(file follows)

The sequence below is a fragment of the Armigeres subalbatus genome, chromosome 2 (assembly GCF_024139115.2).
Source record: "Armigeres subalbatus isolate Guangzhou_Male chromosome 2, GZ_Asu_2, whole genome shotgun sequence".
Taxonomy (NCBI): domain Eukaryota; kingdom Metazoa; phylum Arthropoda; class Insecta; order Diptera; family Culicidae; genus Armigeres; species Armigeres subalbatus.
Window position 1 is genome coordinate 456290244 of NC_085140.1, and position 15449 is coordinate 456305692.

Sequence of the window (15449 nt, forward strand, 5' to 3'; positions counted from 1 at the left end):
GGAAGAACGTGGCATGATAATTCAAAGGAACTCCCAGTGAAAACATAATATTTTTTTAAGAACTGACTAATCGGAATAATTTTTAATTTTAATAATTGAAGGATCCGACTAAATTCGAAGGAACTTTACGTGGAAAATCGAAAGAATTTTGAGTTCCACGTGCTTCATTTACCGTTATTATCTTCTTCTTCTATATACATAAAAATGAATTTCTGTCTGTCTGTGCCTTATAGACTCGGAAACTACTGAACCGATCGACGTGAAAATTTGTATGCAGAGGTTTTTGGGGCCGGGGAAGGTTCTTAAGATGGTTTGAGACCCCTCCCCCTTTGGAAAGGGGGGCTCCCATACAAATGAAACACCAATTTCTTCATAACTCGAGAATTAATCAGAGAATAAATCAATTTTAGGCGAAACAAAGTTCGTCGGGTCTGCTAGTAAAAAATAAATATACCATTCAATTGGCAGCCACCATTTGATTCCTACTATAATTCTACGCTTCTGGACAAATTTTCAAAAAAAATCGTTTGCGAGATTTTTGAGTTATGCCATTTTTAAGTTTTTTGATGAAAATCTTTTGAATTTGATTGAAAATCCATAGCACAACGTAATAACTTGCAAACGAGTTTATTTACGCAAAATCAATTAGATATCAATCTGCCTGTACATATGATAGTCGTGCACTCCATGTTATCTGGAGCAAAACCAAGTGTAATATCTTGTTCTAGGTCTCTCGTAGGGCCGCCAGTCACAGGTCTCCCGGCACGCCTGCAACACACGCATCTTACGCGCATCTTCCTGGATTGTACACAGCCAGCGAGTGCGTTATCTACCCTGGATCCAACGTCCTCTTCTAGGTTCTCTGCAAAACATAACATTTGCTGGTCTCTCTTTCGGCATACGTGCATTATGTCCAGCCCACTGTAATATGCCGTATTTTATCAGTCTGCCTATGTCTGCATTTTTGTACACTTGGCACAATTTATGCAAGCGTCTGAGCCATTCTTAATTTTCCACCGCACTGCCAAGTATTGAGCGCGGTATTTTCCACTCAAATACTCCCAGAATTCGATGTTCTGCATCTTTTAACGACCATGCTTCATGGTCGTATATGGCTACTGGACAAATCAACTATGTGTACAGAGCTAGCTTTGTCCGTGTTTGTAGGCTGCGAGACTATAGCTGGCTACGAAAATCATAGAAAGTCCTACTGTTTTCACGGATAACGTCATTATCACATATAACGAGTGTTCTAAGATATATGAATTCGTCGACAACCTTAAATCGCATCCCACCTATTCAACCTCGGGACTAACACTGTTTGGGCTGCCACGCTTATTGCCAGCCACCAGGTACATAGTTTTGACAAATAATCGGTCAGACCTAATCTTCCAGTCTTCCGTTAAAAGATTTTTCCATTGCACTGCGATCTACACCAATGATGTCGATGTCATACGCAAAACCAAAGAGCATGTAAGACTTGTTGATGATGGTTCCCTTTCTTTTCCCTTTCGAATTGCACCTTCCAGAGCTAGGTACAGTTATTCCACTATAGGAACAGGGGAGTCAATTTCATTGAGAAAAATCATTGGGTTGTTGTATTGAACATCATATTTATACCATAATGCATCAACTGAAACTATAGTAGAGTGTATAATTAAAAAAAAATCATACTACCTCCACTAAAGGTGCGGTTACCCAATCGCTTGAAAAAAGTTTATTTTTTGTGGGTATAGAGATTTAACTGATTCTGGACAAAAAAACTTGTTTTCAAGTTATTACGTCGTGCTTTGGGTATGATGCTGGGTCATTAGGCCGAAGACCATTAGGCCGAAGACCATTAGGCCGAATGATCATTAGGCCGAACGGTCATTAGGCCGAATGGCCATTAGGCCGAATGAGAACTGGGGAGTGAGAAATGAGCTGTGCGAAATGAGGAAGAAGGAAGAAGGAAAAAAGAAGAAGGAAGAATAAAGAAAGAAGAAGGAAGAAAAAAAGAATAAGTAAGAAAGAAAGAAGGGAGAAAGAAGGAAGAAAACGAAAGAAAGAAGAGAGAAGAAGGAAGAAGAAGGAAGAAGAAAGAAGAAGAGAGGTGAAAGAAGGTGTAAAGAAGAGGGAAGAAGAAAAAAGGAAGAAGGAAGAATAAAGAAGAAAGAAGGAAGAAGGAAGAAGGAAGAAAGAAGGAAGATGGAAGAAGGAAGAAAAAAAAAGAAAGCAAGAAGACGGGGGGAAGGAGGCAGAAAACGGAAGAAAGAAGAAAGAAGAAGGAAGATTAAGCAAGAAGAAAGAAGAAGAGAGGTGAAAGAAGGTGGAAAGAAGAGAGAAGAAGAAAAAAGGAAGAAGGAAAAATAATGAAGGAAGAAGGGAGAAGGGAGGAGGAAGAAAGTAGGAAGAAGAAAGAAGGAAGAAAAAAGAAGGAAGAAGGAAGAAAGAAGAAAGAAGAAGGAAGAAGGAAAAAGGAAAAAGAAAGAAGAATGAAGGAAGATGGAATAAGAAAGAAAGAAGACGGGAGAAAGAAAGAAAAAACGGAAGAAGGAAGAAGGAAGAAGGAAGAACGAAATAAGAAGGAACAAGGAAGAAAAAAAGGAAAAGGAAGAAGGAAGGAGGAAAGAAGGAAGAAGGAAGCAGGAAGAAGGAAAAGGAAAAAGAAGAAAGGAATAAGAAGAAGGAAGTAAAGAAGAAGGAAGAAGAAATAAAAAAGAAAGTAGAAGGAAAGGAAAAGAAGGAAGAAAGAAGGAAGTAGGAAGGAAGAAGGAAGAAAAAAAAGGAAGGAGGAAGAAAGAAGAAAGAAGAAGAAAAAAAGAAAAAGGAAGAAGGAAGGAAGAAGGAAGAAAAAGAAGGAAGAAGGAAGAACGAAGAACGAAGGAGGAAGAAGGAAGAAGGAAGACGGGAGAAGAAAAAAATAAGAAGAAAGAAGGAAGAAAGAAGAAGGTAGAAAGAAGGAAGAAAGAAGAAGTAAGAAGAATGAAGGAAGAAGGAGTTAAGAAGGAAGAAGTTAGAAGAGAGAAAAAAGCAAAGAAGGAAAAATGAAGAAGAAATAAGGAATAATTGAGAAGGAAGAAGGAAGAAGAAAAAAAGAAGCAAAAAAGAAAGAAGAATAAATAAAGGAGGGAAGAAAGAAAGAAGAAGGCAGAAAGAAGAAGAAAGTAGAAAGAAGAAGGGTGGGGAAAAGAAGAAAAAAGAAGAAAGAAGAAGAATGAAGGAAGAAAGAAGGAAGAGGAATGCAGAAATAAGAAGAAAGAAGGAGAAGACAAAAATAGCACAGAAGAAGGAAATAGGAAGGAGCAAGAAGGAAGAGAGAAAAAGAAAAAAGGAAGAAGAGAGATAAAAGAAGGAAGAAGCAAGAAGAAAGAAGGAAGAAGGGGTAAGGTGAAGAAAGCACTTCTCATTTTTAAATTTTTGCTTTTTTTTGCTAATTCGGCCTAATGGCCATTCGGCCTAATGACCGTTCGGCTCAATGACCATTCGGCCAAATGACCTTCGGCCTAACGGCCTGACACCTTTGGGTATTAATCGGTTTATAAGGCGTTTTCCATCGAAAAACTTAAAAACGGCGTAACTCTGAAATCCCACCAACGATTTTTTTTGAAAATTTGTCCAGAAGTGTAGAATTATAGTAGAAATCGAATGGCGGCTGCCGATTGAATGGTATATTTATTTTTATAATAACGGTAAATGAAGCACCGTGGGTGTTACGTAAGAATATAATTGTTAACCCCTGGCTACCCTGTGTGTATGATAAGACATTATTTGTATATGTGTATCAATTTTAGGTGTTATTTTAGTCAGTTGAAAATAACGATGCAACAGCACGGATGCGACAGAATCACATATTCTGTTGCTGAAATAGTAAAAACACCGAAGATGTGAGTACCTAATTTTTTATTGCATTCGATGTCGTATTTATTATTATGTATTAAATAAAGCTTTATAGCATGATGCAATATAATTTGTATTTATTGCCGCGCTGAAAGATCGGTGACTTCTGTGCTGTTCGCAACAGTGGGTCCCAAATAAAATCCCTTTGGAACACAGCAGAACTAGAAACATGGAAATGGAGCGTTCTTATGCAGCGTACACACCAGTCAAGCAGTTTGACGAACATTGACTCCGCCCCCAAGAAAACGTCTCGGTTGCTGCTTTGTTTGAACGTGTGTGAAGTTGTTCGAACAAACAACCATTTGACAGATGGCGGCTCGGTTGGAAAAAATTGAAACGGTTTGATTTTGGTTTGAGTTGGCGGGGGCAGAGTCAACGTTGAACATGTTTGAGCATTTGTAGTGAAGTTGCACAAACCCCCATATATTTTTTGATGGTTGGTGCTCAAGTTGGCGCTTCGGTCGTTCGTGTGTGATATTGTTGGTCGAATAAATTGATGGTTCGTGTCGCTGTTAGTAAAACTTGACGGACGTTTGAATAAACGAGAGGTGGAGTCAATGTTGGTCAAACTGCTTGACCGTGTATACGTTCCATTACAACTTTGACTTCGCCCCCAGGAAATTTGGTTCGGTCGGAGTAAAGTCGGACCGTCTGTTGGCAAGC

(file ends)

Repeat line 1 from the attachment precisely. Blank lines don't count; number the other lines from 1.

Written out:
The sequence below is a fragment of the Armigeres subalbatus genome, chromosome 2 (assembly GCF_024139115.2).